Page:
COVID-19: Help-to-Save scheme: an opportunity for clients who need to claim universal credit

As many are forced to turn to the welfare benefit system for financial assistance in light of the coronavirus pandemic, the Low Incomes Tax Reform Group highlights that those who claim universal credit may also be able to open a Help to Save account and therefore access a tax-free bonus of up to 50% of amounts saved. The account, delivered by NS&I and HMRC, can be retained for up to four years, even if the account holder no longer claims universal credit.

The Help to Save account pays a tax-free bonus on the second and fourth anniversaries of the date the account was opened – but the amount which can be saved is limited to £50 per calendar month. If an individual saves the maximum amount of £2,400 over the account's four year life without making any withdrawals, they will receive bonuses totalling £1,200.

Universal credit claimants must have earned income of at least 16 hours a week at the national living wage (from 1 April 2020, this is equivalent to £604.56 in a month) in their previous assessment period in order to be eligible for a Help to Save account. 'Earned income' includes payments made to furloughed employees under the Coronavirus Job Retention Scheme and traders under the Self-employment Income Support Scheme.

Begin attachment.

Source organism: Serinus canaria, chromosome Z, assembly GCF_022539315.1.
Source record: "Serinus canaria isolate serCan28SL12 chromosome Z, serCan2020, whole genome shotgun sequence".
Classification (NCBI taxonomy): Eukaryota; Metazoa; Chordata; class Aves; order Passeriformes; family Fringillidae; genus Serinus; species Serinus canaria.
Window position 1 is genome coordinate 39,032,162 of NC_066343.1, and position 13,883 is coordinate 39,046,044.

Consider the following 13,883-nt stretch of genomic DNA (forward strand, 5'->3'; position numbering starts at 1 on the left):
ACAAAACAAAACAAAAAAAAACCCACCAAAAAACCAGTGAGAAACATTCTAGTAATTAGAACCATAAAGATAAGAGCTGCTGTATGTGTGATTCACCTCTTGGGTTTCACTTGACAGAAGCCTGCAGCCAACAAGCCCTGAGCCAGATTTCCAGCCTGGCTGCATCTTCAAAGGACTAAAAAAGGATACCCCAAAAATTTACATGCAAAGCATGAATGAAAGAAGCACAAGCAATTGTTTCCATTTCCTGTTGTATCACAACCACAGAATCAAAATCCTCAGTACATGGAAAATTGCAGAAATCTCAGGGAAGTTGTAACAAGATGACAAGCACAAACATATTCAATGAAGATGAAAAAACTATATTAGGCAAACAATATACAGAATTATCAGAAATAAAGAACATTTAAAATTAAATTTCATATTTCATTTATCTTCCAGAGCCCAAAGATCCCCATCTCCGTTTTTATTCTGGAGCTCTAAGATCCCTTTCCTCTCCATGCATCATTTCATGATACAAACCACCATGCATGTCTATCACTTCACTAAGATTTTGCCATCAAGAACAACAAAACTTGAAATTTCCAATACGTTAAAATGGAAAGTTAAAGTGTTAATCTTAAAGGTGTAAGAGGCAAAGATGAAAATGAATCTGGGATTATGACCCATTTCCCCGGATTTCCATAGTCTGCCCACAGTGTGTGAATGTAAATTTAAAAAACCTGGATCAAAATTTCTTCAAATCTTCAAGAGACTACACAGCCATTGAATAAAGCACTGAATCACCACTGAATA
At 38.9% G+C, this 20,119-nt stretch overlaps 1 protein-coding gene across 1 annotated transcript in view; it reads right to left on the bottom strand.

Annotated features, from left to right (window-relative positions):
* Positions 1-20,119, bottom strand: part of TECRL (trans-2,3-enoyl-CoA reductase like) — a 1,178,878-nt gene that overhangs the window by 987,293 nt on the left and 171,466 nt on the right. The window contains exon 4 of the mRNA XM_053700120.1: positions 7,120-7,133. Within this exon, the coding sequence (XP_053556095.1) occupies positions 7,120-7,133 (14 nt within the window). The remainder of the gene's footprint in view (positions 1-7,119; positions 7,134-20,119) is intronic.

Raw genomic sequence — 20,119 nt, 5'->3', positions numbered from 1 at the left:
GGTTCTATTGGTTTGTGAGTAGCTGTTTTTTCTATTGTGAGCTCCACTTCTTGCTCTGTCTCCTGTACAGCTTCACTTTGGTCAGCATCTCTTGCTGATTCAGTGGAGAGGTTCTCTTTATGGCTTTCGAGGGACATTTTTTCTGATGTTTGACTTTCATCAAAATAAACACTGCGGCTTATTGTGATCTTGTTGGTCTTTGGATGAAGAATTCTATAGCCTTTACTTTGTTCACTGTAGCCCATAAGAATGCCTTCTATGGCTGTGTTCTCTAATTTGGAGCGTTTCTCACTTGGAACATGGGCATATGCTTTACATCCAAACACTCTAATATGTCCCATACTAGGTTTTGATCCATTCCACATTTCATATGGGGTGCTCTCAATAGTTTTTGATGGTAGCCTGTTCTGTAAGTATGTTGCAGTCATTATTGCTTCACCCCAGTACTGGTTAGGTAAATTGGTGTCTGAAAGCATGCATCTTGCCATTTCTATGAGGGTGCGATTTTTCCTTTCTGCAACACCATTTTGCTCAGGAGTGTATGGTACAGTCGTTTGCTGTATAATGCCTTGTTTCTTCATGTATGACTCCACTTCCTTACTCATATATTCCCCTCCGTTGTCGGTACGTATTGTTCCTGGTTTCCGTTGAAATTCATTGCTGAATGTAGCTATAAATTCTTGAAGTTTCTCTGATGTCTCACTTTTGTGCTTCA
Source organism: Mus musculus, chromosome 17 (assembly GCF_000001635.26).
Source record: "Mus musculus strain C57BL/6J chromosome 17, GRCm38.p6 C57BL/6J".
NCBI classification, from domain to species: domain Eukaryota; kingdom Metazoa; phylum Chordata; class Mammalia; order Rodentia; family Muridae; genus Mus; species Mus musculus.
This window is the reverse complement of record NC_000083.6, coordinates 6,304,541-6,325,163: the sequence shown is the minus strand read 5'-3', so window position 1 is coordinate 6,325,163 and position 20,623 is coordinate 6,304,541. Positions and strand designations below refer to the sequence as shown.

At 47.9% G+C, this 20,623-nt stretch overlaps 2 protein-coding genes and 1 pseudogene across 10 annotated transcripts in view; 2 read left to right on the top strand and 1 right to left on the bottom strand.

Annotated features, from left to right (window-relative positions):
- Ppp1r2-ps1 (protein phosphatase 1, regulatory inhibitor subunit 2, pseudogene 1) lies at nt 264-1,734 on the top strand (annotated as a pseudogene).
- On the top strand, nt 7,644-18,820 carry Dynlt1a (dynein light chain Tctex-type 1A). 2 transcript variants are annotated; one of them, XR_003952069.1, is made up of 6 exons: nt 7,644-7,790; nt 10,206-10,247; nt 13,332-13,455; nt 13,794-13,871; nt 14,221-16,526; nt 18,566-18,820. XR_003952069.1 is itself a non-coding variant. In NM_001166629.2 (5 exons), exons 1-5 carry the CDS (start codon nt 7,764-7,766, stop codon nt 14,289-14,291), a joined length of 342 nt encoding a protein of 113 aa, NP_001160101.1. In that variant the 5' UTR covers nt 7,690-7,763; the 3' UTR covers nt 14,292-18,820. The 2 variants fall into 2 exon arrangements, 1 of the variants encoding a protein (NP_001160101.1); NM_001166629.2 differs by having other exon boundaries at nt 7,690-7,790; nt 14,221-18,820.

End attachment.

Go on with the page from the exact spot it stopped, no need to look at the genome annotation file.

Importantly, eligibility for Help to Save is assessed only at the time of opening the account – it does not matter if you later cease to meet the criteria. More information about eligibility to claim universal credit itself can be found on LITRG's website for advisers: Revenuebenefits.

Be aware that if a claimant meets the conditions as part of a couple, then each member of that couple can apply for their own Help to Save account. Thus, if your client is eligible, their partner would be too. This could potentially double the bonuses received by a household.

LITRG has published detailed guidance on how the scheme operates, including eligibility criteria. You and your clients can also get a quick overview of the scheme by watching our two-minute video.

Of course, tax advisers must always be wary of the boundary between tax advice and regulated investment business. Members should be familiar with the CIOT's Professional Rules and Practice Guidelines which provide more information on this subject.